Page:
By Caroline Tuck (PhD Candidate and APD)
Irritable Bowel Syndrome (IBS) is a condition of the gastrointestinal tract. IBS causes symptoms such as abdominal pain, bloating, wind, constipation and diarrhoea. However, these symptoms can be caused by other more sinister conditions, so it is important to get the correct diagnosis. IBS cannot be diagnosed via a test e.g. blood test, scan or bowel biopsy (tissue sample which is sent to a laboratory for analysis). Instead, it is diagnosed based on symptom criteria after the exclusion of all other gastrointestinal disorders.
How do you know if you have it?
Firstly, we recommend you speak with your GP. Your GP may recommend some investigations or that you see a Gastroenterologist. This is to ensure that other gastrointestinal disorders are ruled out, for instance coeliac disease and inflammatory bowel disease (i.e. Crohn’s disease or ulcerative colitis). These diseases cause inflammation of the gut wall and left untreated, can lead to other serious problems including nutritional deficiencies and some cancers, so it is important they are excluded. If you have had other conditions ruled out, a diagnosis of IBS might be made.
Your doctor should use “Rome III” criteria to diagnose your IBS. These criteria provide specific guidelines on the type and frequency of symptoms that should be present for a diagnosis of IBS to be made. Your doctor will compare your symptoms to the criteria to determine if you have IBS.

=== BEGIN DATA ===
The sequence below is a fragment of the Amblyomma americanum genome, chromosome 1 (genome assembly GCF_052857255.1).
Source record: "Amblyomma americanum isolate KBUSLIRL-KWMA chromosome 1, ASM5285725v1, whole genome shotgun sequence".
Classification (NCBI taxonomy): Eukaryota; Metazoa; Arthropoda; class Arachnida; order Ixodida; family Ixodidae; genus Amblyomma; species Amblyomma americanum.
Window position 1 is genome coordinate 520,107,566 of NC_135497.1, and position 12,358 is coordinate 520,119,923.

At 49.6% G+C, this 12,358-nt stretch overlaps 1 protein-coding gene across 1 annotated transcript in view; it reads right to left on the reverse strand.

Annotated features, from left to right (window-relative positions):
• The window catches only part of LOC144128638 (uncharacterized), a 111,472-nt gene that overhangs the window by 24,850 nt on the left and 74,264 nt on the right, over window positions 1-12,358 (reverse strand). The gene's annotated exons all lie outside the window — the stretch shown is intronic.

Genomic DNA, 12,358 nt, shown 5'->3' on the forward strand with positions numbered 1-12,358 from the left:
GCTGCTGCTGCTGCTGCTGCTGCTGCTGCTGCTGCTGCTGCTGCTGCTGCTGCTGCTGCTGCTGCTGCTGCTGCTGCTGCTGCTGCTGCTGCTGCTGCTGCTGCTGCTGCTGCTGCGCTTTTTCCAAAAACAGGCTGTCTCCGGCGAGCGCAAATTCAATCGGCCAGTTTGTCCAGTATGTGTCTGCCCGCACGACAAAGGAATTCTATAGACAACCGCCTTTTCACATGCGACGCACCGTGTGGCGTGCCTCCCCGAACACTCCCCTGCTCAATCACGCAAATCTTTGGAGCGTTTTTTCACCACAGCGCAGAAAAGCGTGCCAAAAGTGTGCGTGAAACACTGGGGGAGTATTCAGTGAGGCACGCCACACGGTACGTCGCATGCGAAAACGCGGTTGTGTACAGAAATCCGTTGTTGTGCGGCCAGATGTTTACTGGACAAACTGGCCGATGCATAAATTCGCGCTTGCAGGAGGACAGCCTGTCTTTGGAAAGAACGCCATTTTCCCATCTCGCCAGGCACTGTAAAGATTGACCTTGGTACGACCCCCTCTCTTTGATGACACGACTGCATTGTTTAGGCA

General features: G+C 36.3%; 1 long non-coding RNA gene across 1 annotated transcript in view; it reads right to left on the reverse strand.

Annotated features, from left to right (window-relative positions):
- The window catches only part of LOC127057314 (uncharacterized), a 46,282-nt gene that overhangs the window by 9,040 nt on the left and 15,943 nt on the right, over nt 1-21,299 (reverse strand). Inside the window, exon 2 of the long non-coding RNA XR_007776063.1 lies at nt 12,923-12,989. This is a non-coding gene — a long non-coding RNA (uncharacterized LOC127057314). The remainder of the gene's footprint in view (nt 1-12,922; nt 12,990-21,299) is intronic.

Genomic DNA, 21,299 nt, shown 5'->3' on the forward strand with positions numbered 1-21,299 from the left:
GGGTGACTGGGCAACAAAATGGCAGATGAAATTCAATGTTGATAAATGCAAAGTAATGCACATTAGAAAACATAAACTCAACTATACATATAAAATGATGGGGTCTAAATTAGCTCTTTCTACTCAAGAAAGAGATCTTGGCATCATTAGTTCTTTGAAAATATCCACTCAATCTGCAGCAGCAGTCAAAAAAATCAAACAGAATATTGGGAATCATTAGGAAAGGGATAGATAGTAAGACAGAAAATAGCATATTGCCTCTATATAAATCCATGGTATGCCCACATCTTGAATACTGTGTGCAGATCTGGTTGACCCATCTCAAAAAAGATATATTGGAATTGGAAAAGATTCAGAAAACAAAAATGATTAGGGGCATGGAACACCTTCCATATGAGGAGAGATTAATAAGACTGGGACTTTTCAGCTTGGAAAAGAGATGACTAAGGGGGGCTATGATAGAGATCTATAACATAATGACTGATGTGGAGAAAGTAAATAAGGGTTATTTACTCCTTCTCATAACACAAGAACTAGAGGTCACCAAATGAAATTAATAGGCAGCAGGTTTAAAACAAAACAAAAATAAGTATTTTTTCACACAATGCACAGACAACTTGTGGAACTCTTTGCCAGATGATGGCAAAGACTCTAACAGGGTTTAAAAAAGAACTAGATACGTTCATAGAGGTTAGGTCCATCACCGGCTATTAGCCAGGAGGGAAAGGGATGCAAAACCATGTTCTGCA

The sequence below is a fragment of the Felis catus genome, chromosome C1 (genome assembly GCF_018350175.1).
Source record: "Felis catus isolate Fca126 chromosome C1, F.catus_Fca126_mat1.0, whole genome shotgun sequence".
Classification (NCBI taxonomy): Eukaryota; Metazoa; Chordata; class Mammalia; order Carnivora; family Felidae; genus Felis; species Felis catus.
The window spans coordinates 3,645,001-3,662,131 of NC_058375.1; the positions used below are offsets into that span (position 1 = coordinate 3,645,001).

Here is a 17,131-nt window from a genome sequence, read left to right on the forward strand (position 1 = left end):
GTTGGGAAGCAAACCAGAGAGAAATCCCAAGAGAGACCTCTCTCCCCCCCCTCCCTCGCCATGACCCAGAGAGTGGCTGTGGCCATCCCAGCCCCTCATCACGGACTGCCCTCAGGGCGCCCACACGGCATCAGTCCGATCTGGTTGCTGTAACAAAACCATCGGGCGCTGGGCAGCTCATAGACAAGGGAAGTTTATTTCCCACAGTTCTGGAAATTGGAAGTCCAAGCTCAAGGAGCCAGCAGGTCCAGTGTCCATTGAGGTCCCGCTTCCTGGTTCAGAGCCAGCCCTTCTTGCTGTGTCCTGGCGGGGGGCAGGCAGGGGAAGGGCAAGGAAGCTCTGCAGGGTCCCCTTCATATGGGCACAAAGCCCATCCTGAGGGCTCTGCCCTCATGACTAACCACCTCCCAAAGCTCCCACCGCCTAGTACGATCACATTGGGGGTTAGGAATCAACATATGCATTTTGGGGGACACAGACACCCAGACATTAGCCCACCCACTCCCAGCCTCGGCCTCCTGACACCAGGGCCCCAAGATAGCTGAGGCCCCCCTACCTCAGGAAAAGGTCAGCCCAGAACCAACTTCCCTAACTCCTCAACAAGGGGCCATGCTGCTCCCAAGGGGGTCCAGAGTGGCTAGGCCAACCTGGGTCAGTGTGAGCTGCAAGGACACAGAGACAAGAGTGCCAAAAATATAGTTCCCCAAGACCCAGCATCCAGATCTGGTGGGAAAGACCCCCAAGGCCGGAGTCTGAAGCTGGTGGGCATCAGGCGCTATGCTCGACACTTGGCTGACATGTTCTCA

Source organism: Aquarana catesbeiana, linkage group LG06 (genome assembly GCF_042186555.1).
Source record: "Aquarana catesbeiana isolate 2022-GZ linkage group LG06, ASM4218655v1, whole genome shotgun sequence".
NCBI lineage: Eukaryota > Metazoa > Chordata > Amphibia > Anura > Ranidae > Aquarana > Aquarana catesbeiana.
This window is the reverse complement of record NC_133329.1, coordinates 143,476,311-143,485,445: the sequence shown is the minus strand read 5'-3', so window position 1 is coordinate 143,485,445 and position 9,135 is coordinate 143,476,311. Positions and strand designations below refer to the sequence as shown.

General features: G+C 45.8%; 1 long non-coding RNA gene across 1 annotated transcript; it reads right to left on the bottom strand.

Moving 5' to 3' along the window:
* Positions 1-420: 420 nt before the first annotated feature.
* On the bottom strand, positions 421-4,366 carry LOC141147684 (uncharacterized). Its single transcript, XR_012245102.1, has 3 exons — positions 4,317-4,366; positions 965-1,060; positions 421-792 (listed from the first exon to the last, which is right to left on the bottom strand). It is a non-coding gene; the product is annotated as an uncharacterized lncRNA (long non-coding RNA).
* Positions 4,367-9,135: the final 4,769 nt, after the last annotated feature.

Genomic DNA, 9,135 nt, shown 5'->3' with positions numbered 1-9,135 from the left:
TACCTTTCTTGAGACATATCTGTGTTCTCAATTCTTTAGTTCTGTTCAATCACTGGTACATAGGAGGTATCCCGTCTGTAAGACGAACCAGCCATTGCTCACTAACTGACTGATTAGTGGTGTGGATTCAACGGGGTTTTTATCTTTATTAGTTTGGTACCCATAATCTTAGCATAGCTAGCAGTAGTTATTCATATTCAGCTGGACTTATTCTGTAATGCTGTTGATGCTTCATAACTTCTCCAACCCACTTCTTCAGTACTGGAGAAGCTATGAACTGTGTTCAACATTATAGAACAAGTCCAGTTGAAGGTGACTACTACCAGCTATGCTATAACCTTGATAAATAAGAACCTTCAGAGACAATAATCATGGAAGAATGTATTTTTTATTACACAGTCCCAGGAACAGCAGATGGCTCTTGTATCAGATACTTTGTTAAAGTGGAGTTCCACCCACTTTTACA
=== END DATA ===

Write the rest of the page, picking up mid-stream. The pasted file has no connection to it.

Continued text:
What is IBS and what causes it?
The cause of IBS is not known. While many factors are likely to contribute to disease onset, one specific cause has not been identified and it is likely that multiple factors are involved. Factors thought to cause IBS include visceral hypersensitivity (i.e. a more sensitive gut); changes in the way the gut moves food through the gut; changes in gut bacteria populations, and disturbances in the way the brain processes information from the gut. We also know that lifestyle factors, such as diet, stress and exercise can affect IBS symptoms.
There are many IBS treatments available, including the low FODMAP diet, which was developed by our team at Monash University. The low FODMAP diet has been shown to improve symptoms in around 70% of patients, but it is not the only therapy for IBS. Because each person may respond to therapies differently, it is important to talk to your doctor about the treatment options available.
What do I do if I suspect I have IBS?
First things first – see your GP! It is especially important not to make any changes to your diet before undergoing any tests, because changing your diet may interfere with the results. If you or your GP think diet may have affect your condition, then see your local Dietitian who has experience in this area (see also our related blog post: Top 5 reasons why you should see a dietitian before initiating a low FODMAP diet).
To find a gut-specialist dietitian in Australia, visit www.daa.asn.au - Find an Accredited Practising Dietitian page and select "Gastrointestinal (Bowel) disorders" in the area of practice dropdown box.
For all other countries, visit the webpage and search under "gastrointestinal" or "digestive disorders"
New Zealand http://dietitians.org.nz/find-a-dietitian/